I’m My Own Inspiration, aka, The Tweet Heard ’round the World
This blog post was ultimately inspired by, well, me. That is, it was inspired by my response to Luke Gygax’s tweets with which many of you are familiar. Of course I was deflecting from the actual topic to the law. It’s what I do.
Trademarks and the Constitution
Oh, you thought you were going to get through this without any heavy-handed legal philosophy, didn’t you? Here’s some constitutional law, suckers.
The US Constitution defines a government of limited powers. That is, unlike the states, the federal government lacks power unless 1) the US Constitution expressly says it has that power; or 2) the federal government absolutely must have that power in order to use a power that the US Constitution expressly says it has. As for number two, nowhere does the US Constitution say that the feds have the power to enter into employment contracts, yet they must have that power in order to, for example, create the IRS and hire accountants, admin assistants, janitors, etc., because otherwise the power to collect taxes would be rendered useless.
This is not a controversial statement among lawyers, though lawyers are (believe it or not) human, so many of them sometimes ignore this principle as well because . . . okay, no pontificating. The notion that the feds lack the power to act by default seems to be lost on many people, but there it is. Accept it or deny it, but it’s 100% true.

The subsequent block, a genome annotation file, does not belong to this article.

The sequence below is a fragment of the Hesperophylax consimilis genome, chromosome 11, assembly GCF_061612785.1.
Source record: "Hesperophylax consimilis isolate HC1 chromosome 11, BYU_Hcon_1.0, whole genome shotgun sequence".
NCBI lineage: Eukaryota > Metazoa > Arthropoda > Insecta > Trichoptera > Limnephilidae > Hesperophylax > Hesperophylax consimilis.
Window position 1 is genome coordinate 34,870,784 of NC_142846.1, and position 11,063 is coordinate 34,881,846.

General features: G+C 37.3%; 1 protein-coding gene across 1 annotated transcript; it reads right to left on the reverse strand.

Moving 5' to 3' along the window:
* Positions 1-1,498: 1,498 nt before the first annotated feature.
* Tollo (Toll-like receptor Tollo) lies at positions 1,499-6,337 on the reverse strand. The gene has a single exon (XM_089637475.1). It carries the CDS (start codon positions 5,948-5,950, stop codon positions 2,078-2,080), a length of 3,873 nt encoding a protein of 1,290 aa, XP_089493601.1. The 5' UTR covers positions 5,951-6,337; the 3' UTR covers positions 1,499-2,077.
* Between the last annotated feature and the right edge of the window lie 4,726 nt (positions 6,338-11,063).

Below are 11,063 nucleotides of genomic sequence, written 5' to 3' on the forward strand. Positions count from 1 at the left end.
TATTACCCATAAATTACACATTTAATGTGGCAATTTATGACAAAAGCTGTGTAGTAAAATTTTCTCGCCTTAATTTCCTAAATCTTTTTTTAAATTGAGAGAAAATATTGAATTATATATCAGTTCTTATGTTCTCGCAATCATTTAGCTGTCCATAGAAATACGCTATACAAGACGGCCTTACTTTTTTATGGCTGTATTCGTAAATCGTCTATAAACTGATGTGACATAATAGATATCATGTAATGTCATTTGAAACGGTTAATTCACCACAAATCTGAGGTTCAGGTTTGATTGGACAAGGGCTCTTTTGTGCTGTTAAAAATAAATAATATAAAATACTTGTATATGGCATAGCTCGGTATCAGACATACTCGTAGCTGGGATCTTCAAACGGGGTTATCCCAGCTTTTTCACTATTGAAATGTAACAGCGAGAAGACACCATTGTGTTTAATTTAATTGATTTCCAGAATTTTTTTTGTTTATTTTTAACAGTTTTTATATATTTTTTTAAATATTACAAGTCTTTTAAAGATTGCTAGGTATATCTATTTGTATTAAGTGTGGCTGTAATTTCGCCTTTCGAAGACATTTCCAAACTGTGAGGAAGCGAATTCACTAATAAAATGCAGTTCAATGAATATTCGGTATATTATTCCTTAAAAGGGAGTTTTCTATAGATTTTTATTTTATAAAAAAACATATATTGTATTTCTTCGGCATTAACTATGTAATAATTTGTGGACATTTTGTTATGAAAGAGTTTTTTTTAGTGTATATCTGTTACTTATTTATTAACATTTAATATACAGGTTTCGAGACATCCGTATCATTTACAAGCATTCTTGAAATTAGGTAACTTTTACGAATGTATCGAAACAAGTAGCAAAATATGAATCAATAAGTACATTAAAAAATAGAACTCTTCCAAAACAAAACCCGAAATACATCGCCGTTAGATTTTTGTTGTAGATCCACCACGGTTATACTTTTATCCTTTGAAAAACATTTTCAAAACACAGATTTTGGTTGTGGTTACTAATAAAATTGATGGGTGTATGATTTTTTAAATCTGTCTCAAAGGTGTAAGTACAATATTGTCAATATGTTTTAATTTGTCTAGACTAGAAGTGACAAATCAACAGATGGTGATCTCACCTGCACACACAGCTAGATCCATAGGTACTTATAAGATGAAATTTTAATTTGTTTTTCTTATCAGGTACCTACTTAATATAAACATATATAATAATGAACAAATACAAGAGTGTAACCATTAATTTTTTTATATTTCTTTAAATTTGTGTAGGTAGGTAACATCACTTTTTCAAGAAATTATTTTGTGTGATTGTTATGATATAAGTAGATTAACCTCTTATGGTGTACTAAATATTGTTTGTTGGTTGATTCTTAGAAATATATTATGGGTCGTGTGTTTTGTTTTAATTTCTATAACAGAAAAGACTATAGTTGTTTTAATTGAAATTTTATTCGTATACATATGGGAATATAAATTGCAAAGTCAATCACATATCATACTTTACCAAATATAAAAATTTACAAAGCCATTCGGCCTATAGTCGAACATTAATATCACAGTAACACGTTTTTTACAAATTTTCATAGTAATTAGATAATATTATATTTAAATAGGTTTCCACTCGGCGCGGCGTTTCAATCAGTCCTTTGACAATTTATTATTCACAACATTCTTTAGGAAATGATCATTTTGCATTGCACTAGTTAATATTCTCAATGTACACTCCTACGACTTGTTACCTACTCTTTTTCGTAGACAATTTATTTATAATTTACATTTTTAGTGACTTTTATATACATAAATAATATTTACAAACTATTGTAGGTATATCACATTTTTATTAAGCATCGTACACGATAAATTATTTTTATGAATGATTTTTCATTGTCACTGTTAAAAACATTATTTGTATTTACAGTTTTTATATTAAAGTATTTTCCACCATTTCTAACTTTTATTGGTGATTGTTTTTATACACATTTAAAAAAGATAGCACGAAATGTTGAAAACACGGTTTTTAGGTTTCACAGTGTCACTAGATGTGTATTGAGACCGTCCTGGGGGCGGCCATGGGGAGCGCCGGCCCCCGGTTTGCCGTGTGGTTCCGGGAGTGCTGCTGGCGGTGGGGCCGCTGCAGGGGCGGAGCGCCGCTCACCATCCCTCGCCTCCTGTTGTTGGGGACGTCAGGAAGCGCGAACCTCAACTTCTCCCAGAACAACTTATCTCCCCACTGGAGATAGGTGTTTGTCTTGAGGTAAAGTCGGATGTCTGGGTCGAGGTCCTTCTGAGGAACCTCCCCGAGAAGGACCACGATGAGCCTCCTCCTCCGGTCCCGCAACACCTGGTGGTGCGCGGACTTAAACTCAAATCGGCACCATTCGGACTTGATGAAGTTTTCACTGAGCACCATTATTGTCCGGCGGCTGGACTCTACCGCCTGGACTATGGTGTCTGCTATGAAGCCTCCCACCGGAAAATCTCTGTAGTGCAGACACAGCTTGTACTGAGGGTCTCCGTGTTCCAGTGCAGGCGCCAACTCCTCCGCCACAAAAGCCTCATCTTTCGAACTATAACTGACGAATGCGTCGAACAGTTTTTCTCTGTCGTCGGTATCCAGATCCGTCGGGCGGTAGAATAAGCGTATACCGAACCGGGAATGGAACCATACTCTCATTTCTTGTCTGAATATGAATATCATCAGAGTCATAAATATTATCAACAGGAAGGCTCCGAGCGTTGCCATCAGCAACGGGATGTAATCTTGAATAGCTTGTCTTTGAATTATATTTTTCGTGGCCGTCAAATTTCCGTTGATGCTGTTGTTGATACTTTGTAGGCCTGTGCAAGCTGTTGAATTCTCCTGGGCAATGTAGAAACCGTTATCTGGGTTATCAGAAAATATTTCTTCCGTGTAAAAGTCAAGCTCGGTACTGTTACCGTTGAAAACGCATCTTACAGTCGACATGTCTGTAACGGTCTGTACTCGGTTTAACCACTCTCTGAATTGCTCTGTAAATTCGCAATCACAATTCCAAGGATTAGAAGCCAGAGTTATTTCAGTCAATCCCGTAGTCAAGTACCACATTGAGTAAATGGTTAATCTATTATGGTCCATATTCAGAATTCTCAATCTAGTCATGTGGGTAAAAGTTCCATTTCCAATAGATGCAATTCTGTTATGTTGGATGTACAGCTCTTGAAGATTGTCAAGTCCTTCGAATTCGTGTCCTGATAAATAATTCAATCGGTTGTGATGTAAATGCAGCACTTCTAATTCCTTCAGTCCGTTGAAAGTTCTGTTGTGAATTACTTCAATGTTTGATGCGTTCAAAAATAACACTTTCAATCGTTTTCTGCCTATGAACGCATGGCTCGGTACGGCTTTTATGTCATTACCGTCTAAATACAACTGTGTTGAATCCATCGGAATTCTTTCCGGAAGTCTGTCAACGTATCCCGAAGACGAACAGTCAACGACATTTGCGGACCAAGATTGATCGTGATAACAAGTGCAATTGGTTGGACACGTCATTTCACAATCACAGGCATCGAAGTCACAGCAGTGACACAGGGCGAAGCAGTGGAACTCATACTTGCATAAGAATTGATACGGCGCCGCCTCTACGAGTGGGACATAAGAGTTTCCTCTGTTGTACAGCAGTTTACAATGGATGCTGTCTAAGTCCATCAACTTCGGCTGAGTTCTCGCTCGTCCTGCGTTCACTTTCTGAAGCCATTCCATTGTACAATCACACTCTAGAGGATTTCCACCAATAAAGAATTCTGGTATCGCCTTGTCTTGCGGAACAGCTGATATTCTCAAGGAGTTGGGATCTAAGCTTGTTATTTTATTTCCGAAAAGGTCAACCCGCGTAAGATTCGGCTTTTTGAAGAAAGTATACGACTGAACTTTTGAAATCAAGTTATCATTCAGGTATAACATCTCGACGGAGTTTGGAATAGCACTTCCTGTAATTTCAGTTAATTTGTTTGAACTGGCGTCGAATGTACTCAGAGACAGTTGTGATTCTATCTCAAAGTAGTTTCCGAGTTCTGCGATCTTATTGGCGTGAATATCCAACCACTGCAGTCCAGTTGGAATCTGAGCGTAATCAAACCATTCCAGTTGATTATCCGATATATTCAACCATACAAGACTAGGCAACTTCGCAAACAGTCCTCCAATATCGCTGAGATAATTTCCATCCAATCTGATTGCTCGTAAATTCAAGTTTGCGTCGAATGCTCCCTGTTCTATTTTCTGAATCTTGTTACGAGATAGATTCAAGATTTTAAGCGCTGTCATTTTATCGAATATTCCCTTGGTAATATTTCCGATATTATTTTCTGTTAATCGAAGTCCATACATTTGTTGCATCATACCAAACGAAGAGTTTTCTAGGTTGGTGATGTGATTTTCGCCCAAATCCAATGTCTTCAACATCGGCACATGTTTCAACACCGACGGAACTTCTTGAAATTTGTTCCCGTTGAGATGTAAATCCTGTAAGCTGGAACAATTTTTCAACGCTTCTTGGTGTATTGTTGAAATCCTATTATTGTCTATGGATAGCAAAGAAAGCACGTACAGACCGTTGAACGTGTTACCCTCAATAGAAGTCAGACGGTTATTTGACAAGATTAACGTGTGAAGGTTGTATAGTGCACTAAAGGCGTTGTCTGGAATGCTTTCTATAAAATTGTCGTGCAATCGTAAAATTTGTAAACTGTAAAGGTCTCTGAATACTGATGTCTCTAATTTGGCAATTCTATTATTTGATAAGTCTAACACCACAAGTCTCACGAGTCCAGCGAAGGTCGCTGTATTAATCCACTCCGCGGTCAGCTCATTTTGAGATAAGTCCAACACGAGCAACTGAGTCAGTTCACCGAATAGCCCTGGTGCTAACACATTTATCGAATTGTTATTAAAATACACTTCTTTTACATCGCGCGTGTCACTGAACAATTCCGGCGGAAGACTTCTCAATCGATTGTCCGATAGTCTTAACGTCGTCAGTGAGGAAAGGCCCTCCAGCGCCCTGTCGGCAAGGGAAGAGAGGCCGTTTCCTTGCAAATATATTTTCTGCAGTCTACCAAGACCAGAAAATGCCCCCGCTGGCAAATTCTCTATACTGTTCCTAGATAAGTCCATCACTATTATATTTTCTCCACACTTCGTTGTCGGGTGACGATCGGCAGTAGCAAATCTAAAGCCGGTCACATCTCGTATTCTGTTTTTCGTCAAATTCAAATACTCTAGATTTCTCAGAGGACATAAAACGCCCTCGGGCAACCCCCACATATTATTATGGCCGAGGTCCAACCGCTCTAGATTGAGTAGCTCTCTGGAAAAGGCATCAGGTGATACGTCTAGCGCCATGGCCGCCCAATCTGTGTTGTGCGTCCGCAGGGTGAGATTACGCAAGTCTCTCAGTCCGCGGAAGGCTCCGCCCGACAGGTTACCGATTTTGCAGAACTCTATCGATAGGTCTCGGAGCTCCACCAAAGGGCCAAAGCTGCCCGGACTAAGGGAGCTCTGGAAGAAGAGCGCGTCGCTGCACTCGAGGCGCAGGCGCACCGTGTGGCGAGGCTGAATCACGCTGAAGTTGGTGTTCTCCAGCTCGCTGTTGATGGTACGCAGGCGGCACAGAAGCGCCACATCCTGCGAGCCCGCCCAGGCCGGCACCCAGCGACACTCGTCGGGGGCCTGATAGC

Okay, back on point, the Arts & Sciences Clause grants the federal government the power to grant patents and copyrights, but it doesn’t mention trademarks. That’s left largely to the states. (Weird, huh? When have you ever heard of state trademarks?) However, there’s a back door that gets the feds into that game. The Commerce Clause allows the feds to regulate “interstate commerce” (i.e., business transactions that cross state lines). If a vendor in Arizona sells something to a consumer in Utah, then that sale could open the door to federal regulation even if the feds don’t otherwise have the power to stick their noses into it. So, the Lanham Act provides for federal registration of trademarks with the US Patent and Trademark Office only if the owner is using their trademark in multiple jurisdictions. If you’re using the trademark in only one state, you don’t qualify for a federal trademark. However, if you do qualify for a federal trademark, it applies across the entire United States. (Well, almost, which will be my ultimate point.)